METHODS: Wistar rats were exposed for 28 days to lipophilic POPs through the consumption of high-fat diet containing either refined or crude fish oil obtained from farmed Atlantic salmon. Furthermore, differentiated adipocytes were exposed to several POP mixtures that mimicked the relative abundance of organic pollutants present in crude salmon oil. We measured body weight, whole-body insulin sensitivity, POP accumulation, lipid and glucose homeostasis, gene expression and performed microarray analysis.

RESULTS: Adult male rats exposed to crude, but not refined, salmon oil developed insulin resistance, abdominal obesity and hepatosteatosis. The contribution of POPs to insulin resistance was confirmed in cultured adipocytes where POPs, especially organochlorine pesticides, led to robust inhibition of insulin action. Moreover, POPs induced down-regulation of insulin-induced gene-1 (Insig-1) and Lpin1 genes, two master regulators of lipid homeostasis.

CONCLUSION: Our findings, for the first time, provide evidence that exposure to POPs commonly present in food chains leads to insulin resistance and associated metabolic disorders.

Author Credits: [show_post_categories parent="no" parentcategory="writers" show = "category" hyperlink="yes"]
7 Comments

7 Comments

  1. David Obendorf

    January 26, 2010 at 1:49 pm

    We chase after the fox-feacal nite-soilers and we allow our version of “Chemcal Ali” to maintain his legal poisoning of Tasmania’s people, its wildlife and the Tasmanian environment. All under a “Clean, Green and Clever” banner.

    Where is the common sense?….it is as if Tasmania is on the Planet, PANDORA!

  2. phill PARSONS is beyond salvation

    January 18, 2010 at 8:42 am

    Insectivorous bats are an important unrecognized control of ‘pests’ the reusult of themselves of disturbed ecosystems we describe as farming. It is ronic that the systems upon which we depend for ‘control’ are destroyed whilst the ultimate is sought for the consumer, perfection, in and of itself a value of the ‘gods’ expressed in the desire of the top of an elite.

    Too many asking too much will undo the result of human activitiy, something, in ouir arrogance, we, as a society, consider important.

    Our pre-programmed behavior makes addressing the ingrained habits of lifetimes difficult risking all for the failure to learn from and act on the errors we continue to make, especially when we can but some are too interested in profit to care.

  3. alison bleaney

    January 17, 2010 at 3:57 pm

    And here

    ABC 18-1-09
    Fears fungus could wipe out Tas frogs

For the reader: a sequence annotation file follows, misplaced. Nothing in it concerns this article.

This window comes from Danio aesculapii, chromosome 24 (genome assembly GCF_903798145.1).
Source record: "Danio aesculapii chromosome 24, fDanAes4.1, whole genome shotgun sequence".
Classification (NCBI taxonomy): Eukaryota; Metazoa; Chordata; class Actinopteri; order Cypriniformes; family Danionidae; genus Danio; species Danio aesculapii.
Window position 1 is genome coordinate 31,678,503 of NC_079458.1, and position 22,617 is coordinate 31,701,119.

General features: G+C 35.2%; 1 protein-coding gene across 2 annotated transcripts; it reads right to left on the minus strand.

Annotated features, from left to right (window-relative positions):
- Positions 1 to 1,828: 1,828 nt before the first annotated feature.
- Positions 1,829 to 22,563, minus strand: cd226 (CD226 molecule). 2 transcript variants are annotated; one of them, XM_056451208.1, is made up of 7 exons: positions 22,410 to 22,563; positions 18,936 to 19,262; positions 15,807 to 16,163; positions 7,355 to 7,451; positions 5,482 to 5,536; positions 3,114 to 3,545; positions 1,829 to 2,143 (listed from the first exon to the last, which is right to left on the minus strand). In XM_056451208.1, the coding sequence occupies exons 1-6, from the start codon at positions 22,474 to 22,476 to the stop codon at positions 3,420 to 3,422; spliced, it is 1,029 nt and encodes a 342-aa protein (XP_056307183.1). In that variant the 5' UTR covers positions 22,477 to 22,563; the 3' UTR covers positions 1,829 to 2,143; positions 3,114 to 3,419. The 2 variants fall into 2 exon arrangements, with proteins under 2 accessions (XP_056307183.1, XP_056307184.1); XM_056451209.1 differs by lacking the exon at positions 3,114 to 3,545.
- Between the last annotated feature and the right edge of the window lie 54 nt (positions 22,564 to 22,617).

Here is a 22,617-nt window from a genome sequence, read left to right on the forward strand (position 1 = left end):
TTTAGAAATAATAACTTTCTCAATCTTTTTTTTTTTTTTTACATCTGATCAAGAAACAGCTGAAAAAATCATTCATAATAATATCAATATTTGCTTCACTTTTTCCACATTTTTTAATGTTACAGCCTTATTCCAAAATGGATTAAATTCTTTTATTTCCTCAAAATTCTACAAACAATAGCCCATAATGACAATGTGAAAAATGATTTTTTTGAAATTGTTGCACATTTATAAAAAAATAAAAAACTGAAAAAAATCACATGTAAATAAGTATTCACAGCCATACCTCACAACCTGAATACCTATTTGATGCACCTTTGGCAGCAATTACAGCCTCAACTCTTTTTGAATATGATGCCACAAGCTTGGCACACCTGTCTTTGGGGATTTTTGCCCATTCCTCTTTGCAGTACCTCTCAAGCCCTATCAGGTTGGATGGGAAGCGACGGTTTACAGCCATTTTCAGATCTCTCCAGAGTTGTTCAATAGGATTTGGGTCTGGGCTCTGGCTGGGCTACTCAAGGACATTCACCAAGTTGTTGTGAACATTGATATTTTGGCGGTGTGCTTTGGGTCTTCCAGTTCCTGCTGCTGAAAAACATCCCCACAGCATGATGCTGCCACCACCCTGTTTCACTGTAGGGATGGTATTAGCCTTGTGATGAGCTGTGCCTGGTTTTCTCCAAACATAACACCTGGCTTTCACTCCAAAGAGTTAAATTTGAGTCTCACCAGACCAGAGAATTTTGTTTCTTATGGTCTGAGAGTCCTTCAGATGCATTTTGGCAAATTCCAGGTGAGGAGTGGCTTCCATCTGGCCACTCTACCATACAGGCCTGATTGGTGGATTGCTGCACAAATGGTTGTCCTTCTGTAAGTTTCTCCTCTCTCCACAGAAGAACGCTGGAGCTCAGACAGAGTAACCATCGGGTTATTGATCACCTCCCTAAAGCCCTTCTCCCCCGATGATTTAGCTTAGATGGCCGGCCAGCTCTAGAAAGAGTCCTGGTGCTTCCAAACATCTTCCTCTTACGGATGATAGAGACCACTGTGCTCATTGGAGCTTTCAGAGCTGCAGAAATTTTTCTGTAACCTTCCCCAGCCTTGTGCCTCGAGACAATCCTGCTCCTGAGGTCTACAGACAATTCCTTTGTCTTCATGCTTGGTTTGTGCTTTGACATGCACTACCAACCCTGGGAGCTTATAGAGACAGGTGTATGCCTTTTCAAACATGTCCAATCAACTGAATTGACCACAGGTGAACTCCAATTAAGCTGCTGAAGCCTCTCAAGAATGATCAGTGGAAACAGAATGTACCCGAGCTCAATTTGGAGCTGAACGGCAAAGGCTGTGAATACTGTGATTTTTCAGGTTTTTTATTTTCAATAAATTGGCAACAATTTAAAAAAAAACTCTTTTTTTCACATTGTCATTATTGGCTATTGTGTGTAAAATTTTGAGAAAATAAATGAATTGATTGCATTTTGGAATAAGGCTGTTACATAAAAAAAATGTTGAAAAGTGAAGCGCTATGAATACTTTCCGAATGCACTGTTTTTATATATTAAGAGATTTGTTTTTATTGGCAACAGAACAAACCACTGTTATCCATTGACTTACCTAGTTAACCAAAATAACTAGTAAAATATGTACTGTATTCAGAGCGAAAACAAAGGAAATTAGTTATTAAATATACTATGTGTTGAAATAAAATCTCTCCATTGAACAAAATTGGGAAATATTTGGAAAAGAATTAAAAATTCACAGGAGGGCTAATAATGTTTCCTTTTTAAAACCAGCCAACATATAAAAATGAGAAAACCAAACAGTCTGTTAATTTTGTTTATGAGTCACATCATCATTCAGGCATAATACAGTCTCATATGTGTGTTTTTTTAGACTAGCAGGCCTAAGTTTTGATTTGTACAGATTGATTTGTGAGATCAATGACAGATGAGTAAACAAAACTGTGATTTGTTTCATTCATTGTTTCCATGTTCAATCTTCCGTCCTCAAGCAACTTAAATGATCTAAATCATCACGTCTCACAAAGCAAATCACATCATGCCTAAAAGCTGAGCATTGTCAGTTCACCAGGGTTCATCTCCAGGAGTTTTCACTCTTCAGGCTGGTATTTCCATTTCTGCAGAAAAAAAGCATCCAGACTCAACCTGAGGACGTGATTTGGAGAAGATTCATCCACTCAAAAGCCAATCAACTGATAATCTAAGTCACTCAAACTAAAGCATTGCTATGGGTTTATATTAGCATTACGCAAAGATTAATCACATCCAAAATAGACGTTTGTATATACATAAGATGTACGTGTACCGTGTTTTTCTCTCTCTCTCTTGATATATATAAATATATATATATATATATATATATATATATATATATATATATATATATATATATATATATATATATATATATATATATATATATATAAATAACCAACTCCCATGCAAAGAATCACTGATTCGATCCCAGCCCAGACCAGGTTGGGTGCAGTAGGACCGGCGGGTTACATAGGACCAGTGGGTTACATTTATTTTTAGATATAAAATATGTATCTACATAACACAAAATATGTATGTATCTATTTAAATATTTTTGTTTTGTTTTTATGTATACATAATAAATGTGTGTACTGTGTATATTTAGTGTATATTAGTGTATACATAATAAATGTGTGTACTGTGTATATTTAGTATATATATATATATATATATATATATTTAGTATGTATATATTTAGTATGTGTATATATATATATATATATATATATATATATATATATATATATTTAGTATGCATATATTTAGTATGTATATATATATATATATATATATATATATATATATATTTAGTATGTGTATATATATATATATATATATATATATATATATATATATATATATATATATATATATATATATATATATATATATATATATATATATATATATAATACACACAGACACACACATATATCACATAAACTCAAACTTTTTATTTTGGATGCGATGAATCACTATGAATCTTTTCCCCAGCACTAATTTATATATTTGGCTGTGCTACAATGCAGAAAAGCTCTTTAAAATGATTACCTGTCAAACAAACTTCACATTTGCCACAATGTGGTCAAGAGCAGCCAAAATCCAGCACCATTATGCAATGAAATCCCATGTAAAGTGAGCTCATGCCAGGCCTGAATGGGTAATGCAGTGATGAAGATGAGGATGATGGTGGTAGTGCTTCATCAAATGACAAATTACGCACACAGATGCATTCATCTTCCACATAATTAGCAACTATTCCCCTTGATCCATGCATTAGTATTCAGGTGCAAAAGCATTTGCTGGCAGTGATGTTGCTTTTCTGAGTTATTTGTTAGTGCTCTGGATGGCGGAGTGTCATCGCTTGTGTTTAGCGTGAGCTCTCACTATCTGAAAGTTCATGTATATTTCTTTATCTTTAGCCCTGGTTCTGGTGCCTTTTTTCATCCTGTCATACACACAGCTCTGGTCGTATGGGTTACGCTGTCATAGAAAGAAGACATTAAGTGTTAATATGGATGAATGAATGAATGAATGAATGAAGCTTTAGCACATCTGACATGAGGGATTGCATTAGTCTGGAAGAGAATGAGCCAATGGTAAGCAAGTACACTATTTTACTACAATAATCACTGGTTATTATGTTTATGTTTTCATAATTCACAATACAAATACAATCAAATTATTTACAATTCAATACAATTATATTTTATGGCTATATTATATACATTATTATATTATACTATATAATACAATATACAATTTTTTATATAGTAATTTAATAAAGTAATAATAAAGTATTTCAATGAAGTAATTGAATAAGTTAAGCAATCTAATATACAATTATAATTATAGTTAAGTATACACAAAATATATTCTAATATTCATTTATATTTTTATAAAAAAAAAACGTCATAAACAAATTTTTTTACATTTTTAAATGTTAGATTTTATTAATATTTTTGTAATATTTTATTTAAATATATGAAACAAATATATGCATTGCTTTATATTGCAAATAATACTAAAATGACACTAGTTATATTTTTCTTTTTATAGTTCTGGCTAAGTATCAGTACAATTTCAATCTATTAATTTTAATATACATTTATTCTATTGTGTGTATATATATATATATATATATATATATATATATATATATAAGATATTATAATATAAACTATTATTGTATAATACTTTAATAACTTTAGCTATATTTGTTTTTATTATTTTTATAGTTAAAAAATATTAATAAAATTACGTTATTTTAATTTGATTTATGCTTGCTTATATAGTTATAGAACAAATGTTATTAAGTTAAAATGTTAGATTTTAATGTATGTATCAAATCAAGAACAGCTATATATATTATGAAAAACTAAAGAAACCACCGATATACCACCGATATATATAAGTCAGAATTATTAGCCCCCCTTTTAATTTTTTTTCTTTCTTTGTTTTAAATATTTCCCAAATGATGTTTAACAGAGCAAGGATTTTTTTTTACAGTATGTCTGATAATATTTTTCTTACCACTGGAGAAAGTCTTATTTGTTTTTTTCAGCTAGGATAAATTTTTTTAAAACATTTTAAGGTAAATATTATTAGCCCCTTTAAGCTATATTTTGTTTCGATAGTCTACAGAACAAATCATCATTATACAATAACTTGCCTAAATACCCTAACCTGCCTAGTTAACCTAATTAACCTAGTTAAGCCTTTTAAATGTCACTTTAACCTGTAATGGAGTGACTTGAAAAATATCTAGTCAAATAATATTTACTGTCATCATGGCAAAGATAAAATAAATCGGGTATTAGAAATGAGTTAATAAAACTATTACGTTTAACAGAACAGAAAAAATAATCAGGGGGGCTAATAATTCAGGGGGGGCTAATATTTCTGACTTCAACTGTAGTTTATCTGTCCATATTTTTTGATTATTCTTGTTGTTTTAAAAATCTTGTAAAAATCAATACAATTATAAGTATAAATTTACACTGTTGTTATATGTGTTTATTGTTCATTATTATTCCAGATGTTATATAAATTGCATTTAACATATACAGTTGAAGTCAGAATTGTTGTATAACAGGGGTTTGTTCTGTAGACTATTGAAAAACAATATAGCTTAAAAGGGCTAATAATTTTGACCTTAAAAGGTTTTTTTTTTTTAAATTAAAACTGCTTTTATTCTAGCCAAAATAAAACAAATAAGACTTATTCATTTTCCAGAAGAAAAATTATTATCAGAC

Posted 2 hours 22 minutes ago
    Updated 1 hour 38 minutes ago

    There are fears the Tasmania’s native frogs may soon be wiped out by the deadly fungus.

    Video: Fungus puts frogs on notice in Tas (The Midday Report) A deadly frog fungus that was discovered in Tasmania five years ago is spreading rapidly.

    Interstate, four species of frogs are presumed extinct from Chytridiomycosis, which breaks down their skin.

    There are fears the Tasmania’s native frogs may soon be wiped out by the deadly fungus.

    Tasmania has 11 species of frogs but since Chytridiomycosis was discovered in the state, their numbers have been declining rapidly.

    For the last nine months the Department of Environment and NRM North have been monitoring its spread.

    Researchers have been swabbing the mouths of tadpoles, which is an accurate way of checking the areas affected.

    NRM North’s James McKee says the disease poses a significant threat to the food chains of Tasmanian eco-systems.

    “We’re still working out exactly how widespread it is and exactly which frogs are effected but we do know that it’s pretty much through the whole of Tasmania,” he said.

    “It’s actually threatening particularly our green and golden frog, which is one of our threatened species.”

    Researcher Annie Phillips says the remote south-west seems to be the only part of state fungus-free.

    “It’s very probable that this disease and a number of other diseases are spread by the movement of water and mud from site to site,” she said.

    She says the fungus is spread by mud transported on camping and hiking gear.

    “The really important thing is before going into a remote area or when going between sites in a remote area, to clean mud off equipment and gear,” she said.

  4. salamander

    January 17, 2010 at 2:01 pm

    All this just passes the state government by, with their short-sighted “vision”.

  5. Dave Groves

    January 17, 2010 at 7:43 am

    Has sheep momentum too much weight to stop the process, or are we in there with a chance??

  6. john hayward

    January 16, 2010 at 7:58 pm

    Regardless of the numbers of us killed, there won’t be a public health scare while Roscoe and Chrissie are running things.

    John Hayward

  7. Trevor

    January 16, 2010 at 3:51 pm

    Exactly.

    The global warming debate has highjacked the real debate.

    There are far too many people on the globe & our demands have led to ecosystem destruction that will end our civilisation if not species.